Excited to hear that fellow breathworker Aimee Hartley had created a breathwork scheme for schools, I immediately reached out to offer assistance. Half of me was simply eager to support kids in connecting with their breaths more, and the other half was intrigued at how one would translate this work to suit children.
Aimee is already breathing into some bountiful new territory, an example of which is hosting regular breathing and yoga events at the Natural History Museum, she now joins the School Breathe initiative which introduces teachers and children to a mindful breathing practice.
Today was week two of a six-week curriculum, for two schools in East London. Kids really teach you a lot, one of which is patience and not to take yourself too seriously!
I fired a few questions at Aimee after class to get more of a picture of her motivations behind this much-needed Initiative.
When did you feel the call to focus on creating a breathwork course for children in school?
‘When my son started school, I realised that there was quite a lot of stress for the teacher to manage 30 children. I also noticed that the start of school can be a very stressful time for a child as its often the first time they are away from their parent or guardian, as well as being thrown into new social situations. I realised that breathwork could play a huge part in that transition’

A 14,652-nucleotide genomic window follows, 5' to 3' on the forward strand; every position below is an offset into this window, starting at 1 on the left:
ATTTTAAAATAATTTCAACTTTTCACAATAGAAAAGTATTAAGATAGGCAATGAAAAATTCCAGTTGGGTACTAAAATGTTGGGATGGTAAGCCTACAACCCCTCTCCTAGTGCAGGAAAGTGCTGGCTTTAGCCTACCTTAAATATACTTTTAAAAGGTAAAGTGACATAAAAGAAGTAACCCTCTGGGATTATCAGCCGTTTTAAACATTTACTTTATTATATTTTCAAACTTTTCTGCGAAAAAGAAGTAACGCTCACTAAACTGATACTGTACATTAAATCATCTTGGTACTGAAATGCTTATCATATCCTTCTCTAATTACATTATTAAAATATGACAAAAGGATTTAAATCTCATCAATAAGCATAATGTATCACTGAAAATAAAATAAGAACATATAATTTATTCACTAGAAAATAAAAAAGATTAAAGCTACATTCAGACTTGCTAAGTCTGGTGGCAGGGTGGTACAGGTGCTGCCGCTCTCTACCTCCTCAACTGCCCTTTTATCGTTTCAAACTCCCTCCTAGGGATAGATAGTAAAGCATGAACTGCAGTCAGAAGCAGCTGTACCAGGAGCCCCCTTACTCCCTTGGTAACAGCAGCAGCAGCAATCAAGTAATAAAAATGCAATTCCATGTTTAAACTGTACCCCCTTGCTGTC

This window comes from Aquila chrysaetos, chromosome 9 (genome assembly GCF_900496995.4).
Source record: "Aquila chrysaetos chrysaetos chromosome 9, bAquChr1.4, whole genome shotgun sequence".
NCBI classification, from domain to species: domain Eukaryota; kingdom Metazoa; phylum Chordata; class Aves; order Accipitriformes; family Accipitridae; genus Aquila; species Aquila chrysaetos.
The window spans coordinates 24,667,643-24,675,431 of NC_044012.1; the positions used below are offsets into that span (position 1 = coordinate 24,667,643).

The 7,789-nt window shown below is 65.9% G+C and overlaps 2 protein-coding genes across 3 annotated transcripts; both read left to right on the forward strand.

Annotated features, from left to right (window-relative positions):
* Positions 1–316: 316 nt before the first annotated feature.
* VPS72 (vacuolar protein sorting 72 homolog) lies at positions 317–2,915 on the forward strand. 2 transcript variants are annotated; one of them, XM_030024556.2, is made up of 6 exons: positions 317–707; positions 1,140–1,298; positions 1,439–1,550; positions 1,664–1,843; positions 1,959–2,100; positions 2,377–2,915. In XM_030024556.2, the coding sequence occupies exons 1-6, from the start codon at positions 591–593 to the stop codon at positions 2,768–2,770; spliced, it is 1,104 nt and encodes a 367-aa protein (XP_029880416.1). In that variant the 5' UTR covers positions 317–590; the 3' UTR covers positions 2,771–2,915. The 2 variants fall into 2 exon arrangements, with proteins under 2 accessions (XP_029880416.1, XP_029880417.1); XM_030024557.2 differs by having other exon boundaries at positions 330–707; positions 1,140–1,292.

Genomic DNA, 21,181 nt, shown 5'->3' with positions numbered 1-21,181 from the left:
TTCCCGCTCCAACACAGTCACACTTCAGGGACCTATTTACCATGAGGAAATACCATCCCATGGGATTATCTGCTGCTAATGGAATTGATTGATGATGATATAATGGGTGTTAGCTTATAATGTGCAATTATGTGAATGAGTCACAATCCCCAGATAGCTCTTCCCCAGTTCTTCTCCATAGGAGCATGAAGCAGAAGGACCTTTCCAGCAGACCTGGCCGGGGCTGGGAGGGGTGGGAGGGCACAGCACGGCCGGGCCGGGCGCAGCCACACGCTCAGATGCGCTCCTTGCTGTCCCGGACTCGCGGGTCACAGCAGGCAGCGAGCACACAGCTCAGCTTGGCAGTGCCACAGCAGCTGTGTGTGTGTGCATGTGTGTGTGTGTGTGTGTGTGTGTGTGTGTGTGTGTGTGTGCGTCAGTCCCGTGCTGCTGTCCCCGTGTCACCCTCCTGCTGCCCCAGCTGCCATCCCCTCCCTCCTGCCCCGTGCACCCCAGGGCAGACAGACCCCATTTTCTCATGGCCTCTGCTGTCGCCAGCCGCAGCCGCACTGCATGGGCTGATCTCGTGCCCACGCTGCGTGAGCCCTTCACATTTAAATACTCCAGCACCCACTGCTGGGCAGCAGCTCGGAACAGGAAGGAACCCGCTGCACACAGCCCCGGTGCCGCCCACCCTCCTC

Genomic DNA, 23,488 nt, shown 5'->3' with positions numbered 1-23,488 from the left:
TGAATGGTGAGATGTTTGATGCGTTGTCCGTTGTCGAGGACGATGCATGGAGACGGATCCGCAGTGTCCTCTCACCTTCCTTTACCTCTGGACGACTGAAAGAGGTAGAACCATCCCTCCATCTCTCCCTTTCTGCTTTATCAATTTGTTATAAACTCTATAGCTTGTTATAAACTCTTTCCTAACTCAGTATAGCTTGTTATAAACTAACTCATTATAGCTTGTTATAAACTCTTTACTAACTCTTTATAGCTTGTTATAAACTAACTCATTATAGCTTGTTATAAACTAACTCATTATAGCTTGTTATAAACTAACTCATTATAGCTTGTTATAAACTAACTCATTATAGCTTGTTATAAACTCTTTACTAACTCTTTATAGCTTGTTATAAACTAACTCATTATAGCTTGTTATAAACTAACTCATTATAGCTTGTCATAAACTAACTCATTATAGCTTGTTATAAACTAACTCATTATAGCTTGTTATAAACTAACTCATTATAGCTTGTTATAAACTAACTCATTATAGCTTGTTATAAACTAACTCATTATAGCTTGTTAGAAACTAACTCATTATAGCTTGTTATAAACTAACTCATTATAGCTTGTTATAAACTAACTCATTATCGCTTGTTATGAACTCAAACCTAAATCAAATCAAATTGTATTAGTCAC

Why is it important for children to do this work?
‘The breath has an innate ability to bring about balance and well-being to the body and brain. The minute we get to school we focus a lot more on cognitive learning, we sit, learn and focus on mental abilities over our body’s wisdom. Breathing helps rebalance that.’
How easy or hard was it to get into the schools we are teaching in now?
‘I was recommended by a friend who knew I was doing breathwork. I had also started a pilot scheme in my son’s school in Walthamstow. This gave me the confidence to know that there was a huge opportunity for creating breathwork programs for schools.
If someone was reading this now and wanted to talk to you about getting breathwork in a school they were involved with, what should the do?
‘Get in touch! Email me at email@example.com’